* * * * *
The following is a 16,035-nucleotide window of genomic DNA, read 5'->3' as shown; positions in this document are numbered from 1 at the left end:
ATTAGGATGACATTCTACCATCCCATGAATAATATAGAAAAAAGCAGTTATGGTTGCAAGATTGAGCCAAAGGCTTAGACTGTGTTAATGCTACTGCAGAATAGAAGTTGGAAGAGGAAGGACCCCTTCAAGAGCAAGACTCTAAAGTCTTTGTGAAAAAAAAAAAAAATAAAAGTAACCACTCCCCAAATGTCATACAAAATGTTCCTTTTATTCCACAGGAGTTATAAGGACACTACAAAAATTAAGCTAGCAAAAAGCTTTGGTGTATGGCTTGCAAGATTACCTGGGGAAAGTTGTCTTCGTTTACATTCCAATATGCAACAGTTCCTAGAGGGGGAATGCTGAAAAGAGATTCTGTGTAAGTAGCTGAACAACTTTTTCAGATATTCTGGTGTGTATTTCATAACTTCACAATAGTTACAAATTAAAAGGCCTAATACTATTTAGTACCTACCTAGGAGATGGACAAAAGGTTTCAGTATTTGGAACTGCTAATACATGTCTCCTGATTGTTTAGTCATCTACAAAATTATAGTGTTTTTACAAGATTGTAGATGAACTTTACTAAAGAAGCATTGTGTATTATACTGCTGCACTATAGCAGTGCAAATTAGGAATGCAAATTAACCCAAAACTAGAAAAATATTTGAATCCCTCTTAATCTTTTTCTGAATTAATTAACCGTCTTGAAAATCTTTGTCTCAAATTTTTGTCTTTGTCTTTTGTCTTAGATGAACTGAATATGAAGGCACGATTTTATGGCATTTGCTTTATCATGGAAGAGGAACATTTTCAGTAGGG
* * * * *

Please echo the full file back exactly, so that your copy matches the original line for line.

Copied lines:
The following is a 16,035-nucleotide window of genomic DNA, read 5'->3' as shown; positions in this document are numbered from 1 at the left end:
ATTAGGATGACATTCTACCATCCCATGAATAATATAGAAAAAAGCAGTTATGGTTGCAAGATTGAGCCAAAGGCTTAGACTGTGTTAATGCTACTGCAGAATAGAAGTTGGAAGAGGAAGGACCCCTTCAAGAGCAAGACTCTAAAGTCTTTGTGAAAAAAAAAAAAAATAAAAGTAACCACTCCCCAAATGTCATACAAAATGTTCCTTTTATTCCACAGGAGTTATAAGGACACTACAAAAATTAAGCTAGCAAAAAGCTTTGGTGTATGGCTTGCAAGATTACCTGGGGAAAGTTGTCTTCGTTTACATTCCAATATGCAACAGTTCCTAGAGGGGGAATGCTGAAAAGAGATTCTGTGTAAGTAGCTGAACAACTTTTTCAGATATTCTGGTGTGTATTTCATAACTTCACAATAGTTACAAATTAAAAGGCCTAATACTATTTAGTACCTACCTAGGAGATGGACAAAAGGTTTCAGTATTTGGAACTGCTAATACATGTCTCCTGATTGTTTAGTCATCTACAAAATTATAGTGTTTTTACAAGATTGTAGATGAACTTTACTAAAGAAGCATTGTGTATTATACTGCTGCACTATAGCAGTGCAAATTAGGAATGCAAATTAACCCAAAACTAGAAAAATATTTGAATCCCTCTTAATCTTTTTCTGAATTAATTAACCGTCTTGAAAATCTTTGTCTCAAATTTTTGTCTTTGTCTTTTGTCTTAGATGAACTGAATATGAAGGCACGATTTTATGGCATTTGCTTTATCATGGAAGAGGAACATTTTCAGTAGGG